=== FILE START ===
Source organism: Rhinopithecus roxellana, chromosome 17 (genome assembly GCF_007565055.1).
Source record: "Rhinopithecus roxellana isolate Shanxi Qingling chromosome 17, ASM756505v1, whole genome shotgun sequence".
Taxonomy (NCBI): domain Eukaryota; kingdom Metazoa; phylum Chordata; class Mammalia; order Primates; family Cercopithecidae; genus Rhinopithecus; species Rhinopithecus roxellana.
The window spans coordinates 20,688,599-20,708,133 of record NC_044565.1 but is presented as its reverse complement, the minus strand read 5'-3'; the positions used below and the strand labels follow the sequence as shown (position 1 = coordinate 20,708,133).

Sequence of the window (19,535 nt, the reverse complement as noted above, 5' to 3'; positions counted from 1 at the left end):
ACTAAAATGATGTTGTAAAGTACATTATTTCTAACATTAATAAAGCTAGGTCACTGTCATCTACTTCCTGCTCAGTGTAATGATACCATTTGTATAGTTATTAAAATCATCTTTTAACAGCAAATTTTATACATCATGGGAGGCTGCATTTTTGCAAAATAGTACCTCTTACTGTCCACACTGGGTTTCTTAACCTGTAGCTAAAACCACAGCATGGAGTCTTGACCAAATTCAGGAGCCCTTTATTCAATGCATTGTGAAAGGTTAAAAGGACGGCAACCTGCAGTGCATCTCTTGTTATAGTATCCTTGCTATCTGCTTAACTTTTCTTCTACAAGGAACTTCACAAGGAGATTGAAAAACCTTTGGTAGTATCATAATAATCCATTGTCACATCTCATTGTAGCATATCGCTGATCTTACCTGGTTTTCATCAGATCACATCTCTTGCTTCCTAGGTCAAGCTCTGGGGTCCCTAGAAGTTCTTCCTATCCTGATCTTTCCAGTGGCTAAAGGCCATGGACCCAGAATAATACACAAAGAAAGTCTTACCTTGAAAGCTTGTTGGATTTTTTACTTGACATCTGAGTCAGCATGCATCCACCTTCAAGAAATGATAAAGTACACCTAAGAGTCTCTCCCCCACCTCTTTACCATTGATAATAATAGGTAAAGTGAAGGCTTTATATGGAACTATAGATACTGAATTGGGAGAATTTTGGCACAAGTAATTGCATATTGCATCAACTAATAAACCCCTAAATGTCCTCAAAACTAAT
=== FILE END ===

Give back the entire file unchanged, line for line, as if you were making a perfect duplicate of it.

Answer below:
Source organism: Rhinopithecus roxellana, chromosome 17 (genome assembly GCF_007565055.1).
Source record: "Rhinopithecus roxellana isolate Shanxi Qingling chromosome 17, ASM756505v1, whole genome shotgun sequence".
Taxonomy (NCBI): domain Eukaryota; kingdom Metazoa; phylum Chordata; class Mammalia; order Primates; family Cercopithecidae; genus Rhinopithecus; species Rhinopithecus roxellana.
The window spans coordinates 20,688,599-20,708,133 of record NC_044565.1 but is presented as its reverse complement, the minus strand read 5'-3'; the positions used below and the strand labels follow the sequence as shown (position 1 = coordinate 20,708,133).

Sequence of the window (19,535 nt, the reverse complement as noted above, 5' to 3'; positions counted from 1 at the left end):
ACTAAAATGATGTTGTAAAGTACATTATTTCTAACATTAATAAAGCTAGGTCACTGTCATCTACTTCCTGCTCAGTGTAATGATACCATTTGTATAGTTATTAAAATCATCTTTTAACAGCAAATTTTATACATCATGGGAGGCTGCATTTTTGCAAAATAGTACCTCTTACTGTCCACACTGGGTTTCTTAACCTGTAGCTAAAACCACAGCATGGAGTCTTGACCAAATTCAGGAGCCCTTTATTCAATGCATTGTGAAAGGTTAAAAGGACGGCAACCTGCAGTGCATCTCTTGTTATAGTATCCTTGCTATCTGCTTAACTTTTCTTCTACAAGGAACTTCACAAGGAGATTGAAAAACCTTTGGTAGTATCATAATAATCCATTGTCACATCTCATTGTAGCATATCGCTGATCTTACCTGGTTTTCATCAGATCACATCTCTTGCTTCCTAGGTCAAGCTCTGGGGTCCCTAGAAGTTCTTCCTATCCTGATCTTTCCAGTGGCTAAAGGCCATGGACCCAGAATAATACACAAAGAAAGTCTTACCTTGAAAGCTTGTTGGATTTTTTACTTGACATCTGAGTCAGCATGCATCCACCTTCAAGAAATGATAAAGTACACCTAAGAGTCTCTCCCCCACCTCTTTACCATTGATAATAATAGGTAAAGTGAAGGCTTTATATGGAACTATAGATACTGAATTGGGAGAATTTTGGCACAAGTAATTGCATATTGCATCAACTAATAAACCCCTAAATGTCCTCAAAACTAAT